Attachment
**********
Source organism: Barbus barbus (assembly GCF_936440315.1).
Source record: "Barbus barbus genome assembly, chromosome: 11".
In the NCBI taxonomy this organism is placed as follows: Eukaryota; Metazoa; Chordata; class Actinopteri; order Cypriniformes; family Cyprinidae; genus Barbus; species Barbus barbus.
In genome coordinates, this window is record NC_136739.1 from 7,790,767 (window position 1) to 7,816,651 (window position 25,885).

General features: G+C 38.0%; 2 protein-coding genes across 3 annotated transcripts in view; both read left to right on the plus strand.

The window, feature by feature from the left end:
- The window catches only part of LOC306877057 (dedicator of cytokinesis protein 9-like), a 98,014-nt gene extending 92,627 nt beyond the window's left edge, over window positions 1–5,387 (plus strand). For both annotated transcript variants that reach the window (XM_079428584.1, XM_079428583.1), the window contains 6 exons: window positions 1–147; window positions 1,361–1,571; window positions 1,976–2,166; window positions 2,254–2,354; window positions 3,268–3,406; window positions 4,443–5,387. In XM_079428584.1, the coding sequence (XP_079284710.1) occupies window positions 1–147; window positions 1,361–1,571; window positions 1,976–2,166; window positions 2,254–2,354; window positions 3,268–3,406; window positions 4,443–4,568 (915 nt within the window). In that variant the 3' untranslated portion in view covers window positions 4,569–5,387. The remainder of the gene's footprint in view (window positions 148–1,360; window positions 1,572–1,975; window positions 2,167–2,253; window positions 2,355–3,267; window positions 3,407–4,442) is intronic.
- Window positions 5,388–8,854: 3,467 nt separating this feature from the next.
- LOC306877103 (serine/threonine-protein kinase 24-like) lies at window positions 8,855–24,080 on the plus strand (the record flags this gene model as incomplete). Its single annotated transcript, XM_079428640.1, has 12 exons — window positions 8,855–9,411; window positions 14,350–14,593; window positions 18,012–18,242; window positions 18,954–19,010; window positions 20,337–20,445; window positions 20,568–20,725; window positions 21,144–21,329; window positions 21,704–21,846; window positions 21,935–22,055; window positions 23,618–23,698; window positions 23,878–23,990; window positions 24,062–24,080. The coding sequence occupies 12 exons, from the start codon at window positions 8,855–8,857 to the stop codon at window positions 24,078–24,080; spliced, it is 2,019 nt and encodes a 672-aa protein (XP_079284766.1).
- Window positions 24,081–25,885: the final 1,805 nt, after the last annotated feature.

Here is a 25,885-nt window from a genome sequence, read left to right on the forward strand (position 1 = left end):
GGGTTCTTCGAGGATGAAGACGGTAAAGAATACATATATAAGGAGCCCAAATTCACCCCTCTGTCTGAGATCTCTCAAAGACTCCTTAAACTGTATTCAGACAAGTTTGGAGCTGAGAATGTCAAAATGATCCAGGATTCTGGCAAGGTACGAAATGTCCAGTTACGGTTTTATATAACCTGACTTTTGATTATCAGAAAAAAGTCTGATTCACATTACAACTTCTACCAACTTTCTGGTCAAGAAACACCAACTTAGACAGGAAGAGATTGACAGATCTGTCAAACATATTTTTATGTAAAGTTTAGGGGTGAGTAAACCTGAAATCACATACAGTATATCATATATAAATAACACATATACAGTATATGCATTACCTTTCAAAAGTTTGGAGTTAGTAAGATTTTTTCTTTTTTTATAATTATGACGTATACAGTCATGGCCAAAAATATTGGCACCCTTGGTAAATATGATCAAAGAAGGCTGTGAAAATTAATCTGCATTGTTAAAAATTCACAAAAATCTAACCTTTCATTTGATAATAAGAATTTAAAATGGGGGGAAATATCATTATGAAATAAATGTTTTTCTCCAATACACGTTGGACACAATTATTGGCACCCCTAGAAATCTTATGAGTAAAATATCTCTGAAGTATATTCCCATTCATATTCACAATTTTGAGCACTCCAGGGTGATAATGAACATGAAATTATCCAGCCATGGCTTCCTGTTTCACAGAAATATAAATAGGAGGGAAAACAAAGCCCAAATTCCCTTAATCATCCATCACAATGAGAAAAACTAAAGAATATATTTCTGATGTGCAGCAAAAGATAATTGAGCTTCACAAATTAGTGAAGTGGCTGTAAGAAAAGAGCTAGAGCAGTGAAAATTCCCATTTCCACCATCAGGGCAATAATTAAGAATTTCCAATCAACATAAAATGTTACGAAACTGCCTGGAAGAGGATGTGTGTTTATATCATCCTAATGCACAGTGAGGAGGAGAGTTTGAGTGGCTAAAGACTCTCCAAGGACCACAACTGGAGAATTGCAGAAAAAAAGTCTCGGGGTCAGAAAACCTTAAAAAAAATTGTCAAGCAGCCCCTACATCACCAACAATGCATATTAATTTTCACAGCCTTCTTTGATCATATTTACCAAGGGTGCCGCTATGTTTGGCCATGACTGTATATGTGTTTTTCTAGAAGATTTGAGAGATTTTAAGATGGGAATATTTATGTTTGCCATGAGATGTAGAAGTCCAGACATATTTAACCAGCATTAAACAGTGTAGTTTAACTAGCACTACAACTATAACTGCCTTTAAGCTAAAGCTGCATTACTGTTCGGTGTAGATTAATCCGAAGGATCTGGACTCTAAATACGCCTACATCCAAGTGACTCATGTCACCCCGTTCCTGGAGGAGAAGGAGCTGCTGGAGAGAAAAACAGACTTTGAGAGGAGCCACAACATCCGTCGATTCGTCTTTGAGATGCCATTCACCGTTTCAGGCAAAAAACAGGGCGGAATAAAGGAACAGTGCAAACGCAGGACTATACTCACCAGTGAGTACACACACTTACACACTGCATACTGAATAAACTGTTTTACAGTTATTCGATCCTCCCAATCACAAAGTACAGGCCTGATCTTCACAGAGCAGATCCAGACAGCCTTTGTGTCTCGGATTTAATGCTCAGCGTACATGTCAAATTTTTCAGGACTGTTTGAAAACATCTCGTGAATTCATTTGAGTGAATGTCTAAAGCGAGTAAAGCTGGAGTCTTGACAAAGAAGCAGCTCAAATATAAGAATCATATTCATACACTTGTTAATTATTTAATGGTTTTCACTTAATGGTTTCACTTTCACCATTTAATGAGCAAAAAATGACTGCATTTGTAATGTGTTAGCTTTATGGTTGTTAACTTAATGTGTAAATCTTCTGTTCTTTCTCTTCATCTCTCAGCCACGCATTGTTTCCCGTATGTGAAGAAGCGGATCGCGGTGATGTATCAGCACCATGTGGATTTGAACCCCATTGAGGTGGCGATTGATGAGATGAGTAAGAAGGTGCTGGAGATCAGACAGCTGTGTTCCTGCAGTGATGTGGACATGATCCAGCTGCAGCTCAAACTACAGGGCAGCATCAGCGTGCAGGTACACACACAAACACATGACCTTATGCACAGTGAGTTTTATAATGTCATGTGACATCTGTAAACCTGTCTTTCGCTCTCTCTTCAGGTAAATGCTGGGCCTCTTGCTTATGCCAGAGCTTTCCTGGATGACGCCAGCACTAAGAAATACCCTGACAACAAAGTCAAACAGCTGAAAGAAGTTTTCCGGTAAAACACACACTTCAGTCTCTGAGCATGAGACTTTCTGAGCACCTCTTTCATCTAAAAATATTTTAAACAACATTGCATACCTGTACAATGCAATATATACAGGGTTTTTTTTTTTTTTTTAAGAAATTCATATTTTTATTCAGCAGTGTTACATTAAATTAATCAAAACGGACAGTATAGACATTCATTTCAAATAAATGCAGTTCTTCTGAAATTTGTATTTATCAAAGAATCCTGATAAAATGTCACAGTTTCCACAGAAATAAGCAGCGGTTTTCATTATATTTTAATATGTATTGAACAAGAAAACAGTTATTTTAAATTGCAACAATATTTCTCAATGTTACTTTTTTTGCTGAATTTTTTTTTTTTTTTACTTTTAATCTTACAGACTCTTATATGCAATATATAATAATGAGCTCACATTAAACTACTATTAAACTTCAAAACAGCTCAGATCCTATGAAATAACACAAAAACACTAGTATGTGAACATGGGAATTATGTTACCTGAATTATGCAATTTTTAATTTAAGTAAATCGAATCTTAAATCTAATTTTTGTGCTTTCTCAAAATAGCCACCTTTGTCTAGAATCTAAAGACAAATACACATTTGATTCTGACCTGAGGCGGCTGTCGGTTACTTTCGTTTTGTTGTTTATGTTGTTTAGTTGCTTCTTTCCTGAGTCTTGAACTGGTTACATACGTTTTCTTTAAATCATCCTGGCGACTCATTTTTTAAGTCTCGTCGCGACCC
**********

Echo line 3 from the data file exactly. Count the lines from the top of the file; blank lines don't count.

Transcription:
In the NCBI taxonomy this organism is placed as follows: Eukaryota; Metazoa; Chordata; class Actinopteri; order Cypriniformes; family Cyprinidae; genus Barbus; species Barbus barbus.